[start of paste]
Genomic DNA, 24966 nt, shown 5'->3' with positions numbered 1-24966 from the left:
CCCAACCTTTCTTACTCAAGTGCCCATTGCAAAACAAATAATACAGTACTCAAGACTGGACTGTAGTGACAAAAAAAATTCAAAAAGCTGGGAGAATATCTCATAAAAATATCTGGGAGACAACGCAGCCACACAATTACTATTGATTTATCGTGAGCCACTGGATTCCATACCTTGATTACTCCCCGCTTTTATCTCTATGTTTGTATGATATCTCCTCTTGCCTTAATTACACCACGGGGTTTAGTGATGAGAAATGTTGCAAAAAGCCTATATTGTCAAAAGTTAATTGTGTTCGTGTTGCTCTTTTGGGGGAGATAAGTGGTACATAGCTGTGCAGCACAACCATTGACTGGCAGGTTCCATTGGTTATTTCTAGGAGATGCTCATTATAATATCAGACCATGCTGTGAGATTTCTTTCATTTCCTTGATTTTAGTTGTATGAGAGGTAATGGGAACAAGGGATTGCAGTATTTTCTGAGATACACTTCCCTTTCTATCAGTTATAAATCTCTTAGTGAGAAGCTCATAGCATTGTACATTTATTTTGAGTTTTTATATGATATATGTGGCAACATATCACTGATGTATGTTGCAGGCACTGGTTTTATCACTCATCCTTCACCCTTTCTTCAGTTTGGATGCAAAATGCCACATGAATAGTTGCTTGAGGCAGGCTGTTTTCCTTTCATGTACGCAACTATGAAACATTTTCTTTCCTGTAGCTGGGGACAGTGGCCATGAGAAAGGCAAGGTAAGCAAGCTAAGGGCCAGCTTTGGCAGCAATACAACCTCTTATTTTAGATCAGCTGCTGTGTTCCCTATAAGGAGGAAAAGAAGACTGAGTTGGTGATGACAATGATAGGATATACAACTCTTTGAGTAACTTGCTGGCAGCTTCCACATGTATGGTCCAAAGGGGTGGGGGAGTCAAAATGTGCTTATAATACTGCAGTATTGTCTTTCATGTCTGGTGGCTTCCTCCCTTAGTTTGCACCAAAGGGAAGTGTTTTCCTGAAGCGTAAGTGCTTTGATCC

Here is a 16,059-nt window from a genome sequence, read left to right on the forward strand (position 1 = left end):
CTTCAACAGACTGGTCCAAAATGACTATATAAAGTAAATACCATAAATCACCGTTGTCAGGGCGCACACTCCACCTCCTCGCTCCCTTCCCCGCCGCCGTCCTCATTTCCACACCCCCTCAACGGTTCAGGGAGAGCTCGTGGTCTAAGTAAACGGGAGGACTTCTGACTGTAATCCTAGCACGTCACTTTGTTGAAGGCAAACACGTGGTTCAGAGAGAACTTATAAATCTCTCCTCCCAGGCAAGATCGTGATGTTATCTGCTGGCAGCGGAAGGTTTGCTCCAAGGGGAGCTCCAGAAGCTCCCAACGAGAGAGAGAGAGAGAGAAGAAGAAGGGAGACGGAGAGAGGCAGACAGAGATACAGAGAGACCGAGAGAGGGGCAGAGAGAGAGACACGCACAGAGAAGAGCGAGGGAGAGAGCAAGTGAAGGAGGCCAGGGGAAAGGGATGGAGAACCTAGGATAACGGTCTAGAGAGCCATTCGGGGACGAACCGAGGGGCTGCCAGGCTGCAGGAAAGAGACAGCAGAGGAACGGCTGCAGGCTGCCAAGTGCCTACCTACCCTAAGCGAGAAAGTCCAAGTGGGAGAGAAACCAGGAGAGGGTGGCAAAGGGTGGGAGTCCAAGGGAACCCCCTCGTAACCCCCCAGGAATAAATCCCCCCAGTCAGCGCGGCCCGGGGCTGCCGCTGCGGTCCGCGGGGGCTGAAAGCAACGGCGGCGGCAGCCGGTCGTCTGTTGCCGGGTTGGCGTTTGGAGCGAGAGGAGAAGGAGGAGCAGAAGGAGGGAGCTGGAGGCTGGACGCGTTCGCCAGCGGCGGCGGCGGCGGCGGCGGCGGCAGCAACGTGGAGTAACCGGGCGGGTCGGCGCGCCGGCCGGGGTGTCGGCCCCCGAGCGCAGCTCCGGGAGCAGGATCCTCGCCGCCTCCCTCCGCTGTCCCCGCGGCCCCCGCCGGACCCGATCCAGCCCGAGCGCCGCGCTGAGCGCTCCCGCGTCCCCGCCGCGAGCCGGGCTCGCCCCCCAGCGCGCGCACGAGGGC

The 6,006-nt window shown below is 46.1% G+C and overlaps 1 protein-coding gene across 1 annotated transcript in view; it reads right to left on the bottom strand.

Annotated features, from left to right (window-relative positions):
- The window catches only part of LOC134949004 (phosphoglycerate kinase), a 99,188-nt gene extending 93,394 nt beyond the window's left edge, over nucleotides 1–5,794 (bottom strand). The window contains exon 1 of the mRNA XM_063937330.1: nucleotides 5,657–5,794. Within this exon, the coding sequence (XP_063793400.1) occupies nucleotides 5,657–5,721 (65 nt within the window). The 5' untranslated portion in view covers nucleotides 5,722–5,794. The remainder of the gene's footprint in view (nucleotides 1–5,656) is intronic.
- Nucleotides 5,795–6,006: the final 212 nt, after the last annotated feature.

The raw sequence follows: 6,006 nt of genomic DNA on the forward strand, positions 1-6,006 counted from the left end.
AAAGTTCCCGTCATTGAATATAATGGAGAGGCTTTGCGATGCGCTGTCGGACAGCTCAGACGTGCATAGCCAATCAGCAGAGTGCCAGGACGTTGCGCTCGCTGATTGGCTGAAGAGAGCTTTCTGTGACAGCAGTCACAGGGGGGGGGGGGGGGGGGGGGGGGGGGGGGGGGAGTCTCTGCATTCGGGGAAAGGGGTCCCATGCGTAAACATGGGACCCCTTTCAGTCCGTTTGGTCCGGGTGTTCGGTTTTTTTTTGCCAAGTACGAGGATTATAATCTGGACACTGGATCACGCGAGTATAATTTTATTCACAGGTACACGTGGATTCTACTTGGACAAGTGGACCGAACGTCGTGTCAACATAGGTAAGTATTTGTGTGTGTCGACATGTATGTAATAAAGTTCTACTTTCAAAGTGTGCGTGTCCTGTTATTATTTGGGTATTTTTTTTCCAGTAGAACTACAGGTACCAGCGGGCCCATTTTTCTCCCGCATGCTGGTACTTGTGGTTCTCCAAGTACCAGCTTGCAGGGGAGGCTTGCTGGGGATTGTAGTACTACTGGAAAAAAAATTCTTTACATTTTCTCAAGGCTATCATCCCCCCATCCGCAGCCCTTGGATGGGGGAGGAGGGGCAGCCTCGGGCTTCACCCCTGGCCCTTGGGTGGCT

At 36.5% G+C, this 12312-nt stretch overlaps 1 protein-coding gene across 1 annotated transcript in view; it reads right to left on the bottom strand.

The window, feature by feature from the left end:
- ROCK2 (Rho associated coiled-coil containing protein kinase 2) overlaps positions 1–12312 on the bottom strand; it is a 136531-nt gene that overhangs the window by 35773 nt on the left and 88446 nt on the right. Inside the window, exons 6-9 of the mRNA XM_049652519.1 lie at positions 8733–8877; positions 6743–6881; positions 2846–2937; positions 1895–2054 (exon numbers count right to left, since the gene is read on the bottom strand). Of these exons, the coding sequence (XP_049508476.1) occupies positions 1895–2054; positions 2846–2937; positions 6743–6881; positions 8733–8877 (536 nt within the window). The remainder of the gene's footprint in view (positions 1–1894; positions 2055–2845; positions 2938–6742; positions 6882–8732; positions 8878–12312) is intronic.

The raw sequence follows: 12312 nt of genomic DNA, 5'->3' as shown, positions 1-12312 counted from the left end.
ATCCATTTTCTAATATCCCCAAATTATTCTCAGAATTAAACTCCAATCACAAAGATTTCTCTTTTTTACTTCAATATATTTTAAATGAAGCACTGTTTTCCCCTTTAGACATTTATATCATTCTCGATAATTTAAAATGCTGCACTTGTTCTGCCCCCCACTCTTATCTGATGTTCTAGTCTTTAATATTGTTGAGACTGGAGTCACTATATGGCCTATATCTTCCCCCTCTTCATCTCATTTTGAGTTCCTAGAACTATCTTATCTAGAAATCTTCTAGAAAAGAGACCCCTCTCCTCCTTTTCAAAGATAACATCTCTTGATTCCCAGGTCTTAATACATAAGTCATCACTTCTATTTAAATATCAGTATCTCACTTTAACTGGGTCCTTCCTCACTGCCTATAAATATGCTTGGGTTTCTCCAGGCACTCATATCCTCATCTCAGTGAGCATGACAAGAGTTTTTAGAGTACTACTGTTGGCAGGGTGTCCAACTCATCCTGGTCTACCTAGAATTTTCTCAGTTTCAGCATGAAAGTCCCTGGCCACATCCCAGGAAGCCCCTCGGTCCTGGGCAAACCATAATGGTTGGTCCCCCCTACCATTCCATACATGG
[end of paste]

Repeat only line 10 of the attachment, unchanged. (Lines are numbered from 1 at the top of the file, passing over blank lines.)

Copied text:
AAAGTTCCCGTCATTGAATATAATGGAGAGGCTTTGCGATGCGCTGTCGGACAGCTCAGACGTGCATAGCCAATCAGCAGAGTGCCAGGACGTTGCGCTCGCTGATTGGCTGAAGAGAGCTTTCTGTGACAGCAGTCACAGGGGGGGGGGGGGGGGGGGGGGGGGGGGGGGGGAGTCTCTGCATTCGGGGAAAGGGGTCCCATGCGTAAACATGGGACCCCTTTCAGTCCGTTTGGTCCGGGTGTTCGGTTTTTTTTTGCCAAGTACGAGGATTATAATCTGGACACTGGATCACGCGAGTATAATTTTATTCACAGGTACACGTGGATTCTACTTGGACAAGTGGACCGAACGTCGTGTCAACATAGGTAAGTATTTGTGTGTGTCGACATGTATGTAATAAAGTTCTACTTTCAAAGTGTGCGTGTCCTGTTATTATTTGGGTATTTTTTTTCCAGTAGAACTACAGGTACCAGCGGGCCCATTTTTCTCCCGCATGCTGGTACTTGTGGTTCTCCAAGTACCAGCTTGCAGGGGAGGCTTGCTGGGGATTGTAGTACTACTGGAAAAAAAATTCTTTACATTTTCTCAAGGCTATCATCCCCCCATCCGCAGCCCTTGGATGGGGGAGGAGGGGCAGCCTCGGGCTTCACCCCTGGCCCTTGGGTGGCT